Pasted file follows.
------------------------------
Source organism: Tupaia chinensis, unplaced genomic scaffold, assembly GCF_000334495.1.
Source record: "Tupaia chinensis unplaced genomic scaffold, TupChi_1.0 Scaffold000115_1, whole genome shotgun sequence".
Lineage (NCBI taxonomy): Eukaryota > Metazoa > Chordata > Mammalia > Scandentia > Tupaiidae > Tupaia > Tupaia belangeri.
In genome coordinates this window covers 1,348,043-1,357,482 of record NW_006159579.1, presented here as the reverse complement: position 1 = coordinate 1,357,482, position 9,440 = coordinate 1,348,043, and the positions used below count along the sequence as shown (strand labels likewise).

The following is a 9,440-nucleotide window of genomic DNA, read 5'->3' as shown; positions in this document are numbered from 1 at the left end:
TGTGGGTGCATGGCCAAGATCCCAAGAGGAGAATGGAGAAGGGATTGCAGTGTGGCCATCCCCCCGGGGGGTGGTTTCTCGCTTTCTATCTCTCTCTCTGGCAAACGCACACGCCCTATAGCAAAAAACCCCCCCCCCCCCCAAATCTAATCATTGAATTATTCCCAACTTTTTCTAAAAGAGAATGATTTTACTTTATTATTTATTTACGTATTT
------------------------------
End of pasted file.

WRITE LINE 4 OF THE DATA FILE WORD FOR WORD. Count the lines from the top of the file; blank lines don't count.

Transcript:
In genome coordinates this window covers 1,348,043-1,357,482 of record NW_006159579.1, presented here as the reverse complement: position 1 = coordinate 1,357,482, position 9,440 = coordinate 1,348,043, and the positions used below count along the sequence as shown (strand labels likewise).